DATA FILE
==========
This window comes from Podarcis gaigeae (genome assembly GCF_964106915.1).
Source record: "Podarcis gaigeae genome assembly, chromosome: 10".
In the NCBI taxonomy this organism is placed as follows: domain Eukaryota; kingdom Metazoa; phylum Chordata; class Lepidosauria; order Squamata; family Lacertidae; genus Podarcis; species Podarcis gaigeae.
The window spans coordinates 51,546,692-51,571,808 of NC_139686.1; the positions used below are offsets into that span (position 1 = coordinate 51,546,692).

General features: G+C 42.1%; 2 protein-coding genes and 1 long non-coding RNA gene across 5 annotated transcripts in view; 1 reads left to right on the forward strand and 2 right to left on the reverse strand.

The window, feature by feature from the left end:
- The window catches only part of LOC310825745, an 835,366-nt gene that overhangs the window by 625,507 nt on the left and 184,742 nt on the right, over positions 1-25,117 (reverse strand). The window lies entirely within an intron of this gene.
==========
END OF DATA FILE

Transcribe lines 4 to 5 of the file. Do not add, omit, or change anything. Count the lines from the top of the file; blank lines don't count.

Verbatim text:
The window spans coordinates 51,546,692-51,571,808 of NC_139686.1; the positions used below are offsets into that span (position 1 = coordinate 51,546,692).

General features: G+C 42.1%; 2 protein-coding genes and 1 long non-coding RNA gene across 5 annotated transcripts in view; 1 reads left to right on the forward strand and 2 right to left on the reverse strand.